Perpetual Learning is an education innovation and technology company based in Manhattan, New York, with a focus on platform development for online education. Perpetual Learning’s clients include Teach for India, Iowa State University and Families First among others. For more information, please visit: or email     
About ProctorU
ProctorU watches students take exams online using webcams and screen-sharing technology. The service gives students the convenience of testing at home and instructors the ability to ensure exam security. ProctorU uses a three-step process that confirms that the student who registered for the exam is the student who is taking the exam and is following the institution’s testing requirements. Using webcams and screen-sharing technology, test monitors can see the student and what they are doing. ProctorU offers live, person-to-person, real-time monitoring to more than 900 colleges, universities and certification organizations. For more information, visit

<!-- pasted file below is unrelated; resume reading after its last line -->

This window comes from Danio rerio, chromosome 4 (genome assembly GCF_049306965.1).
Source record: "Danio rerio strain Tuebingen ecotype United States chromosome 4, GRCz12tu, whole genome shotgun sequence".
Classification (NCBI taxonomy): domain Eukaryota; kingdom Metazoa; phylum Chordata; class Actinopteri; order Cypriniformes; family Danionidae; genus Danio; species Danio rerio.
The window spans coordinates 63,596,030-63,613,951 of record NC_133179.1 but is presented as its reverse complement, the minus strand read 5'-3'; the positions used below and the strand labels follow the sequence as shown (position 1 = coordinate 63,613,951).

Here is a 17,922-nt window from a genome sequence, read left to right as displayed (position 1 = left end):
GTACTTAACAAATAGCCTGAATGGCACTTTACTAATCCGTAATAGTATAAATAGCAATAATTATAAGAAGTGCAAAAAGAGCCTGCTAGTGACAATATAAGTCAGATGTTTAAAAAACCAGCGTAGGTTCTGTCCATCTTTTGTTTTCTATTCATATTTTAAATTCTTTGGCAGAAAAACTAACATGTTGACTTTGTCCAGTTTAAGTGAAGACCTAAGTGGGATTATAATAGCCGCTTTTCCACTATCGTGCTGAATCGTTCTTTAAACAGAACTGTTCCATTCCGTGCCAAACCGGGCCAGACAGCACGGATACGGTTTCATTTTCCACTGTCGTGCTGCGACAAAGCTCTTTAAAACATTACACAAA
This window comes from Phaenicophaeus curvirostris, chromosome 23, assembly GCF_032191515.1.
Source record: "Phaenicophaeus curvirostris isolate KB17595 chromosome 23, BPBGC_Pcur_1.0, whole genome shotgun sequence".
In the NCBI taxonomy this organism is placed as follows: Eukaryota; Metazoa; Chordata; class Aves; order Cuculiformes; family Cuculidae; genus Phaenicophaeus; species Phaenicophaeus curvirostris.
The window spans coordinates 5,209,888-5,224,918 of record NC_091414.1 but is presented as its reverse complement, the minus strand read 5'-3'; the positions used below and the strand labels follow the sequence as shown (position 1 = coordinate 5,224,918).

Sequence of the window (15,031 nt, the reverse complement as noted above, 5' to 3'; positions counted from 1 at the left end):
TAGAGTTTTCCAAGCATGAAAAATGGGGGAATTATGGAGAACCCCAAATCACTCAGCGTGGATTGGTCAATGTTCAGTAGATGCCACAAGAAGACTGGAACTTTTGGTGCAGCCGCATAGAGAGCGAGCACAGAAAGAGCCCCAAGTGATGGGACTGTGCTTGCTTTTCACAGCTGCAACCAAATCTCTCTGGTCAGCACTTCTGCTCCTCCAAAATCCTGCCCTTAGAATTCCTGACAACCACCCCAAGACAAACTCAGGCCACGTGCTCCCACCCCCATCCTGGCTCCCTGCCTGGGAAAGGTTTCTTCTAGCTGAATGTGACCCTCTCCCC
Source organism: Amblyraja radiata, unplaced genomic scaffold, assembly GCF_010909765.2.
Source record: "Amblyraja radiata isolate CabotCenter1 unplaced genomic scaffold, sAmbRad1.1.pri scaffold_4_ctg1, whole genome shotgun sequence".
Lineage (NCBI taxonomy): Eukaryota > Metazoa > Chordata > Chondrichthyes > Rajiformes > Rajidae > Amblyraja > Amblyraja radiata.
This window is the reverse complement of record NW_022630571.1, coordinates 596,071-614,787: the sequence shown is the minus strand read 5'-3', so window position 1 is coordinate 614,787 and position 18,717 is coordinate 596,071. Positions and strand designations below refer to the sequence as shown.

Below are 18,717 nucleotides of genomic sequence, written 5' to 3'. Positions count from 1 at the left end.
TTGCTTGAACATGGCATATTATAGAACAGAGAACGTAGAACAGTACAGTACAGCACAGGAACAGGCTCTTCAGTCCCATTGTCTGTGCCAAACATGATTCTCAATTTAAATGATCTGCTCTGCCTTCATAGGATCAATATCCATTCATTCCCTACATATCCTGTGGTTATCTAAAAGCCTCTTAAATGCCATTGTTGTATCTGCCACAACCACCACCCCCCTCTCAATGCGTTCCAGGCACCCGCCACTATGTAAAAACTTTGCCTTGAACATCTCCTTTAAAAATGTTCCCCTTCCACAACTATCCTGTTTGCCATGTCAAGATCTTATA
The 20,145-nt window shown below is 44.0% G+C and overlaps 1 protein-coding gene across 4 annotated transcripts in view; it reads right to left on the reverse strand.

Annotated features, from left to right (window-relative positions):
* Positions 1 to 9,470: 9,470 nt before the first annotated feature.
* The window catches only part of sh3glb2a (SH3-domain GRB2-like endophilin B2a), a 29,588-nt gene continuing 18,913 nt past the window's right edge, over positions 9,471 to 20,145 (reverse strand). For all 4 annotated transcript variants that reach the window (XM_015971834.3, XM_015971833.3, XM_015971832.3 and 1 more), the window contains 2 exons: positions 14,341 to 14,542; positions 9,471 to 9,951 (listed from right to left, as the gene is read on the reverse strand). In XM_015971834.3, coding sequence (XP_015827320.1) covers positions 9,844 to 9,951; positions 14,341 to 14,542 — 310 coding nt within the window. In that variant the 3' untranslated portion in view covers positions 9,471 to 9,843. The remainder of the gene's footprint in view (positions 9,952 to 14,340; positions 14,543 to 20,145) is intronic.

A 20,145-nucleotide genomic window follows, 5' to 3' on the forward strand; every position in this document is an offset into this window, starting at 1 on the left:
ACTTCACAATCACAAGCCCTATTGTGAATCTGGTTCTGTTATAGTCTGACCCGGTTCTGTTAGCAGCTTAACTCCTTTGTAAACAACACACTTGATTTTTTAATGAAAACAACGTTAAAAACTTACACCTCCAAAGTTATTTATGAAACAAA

5 New Trends in Education

If you have arrived to this page, you’re probably here to gain an understanding about something or learn something. This is happening not just here, but every moment you’re awake. Be it listening to This American Life or looking at pictures of some really cute cats, your brain is constantly taking in new information and expanding its capabilities.

The way we take in new information has dramatically changed since the introduction of the Internet. The constant action of flipping through endless pages in the Encyclopedia Britannica has been simplified to a couple of taps on a keyboard to browse Wikipedia. Our access to knowledge has never been more effortless or free.

With a large percentage of what we learn belonging to the digital world, it has disrupted the traditional education landscape of in-person lectures and core curriculum. More and more digital learning trends have emerged, enabling more accessible, efficient and bespoke ways of learning.

1. Mobile Learning

The concept of mobile learning is pretty self explanatory–the act of learning through the use of mobile devices like phones or tablets. This happens in majority of the time we use our mobile phones, from browsing Buzzfeed or searching for information on Google. With this, it’s easy to say this form of learning is accessible virtually everywhere.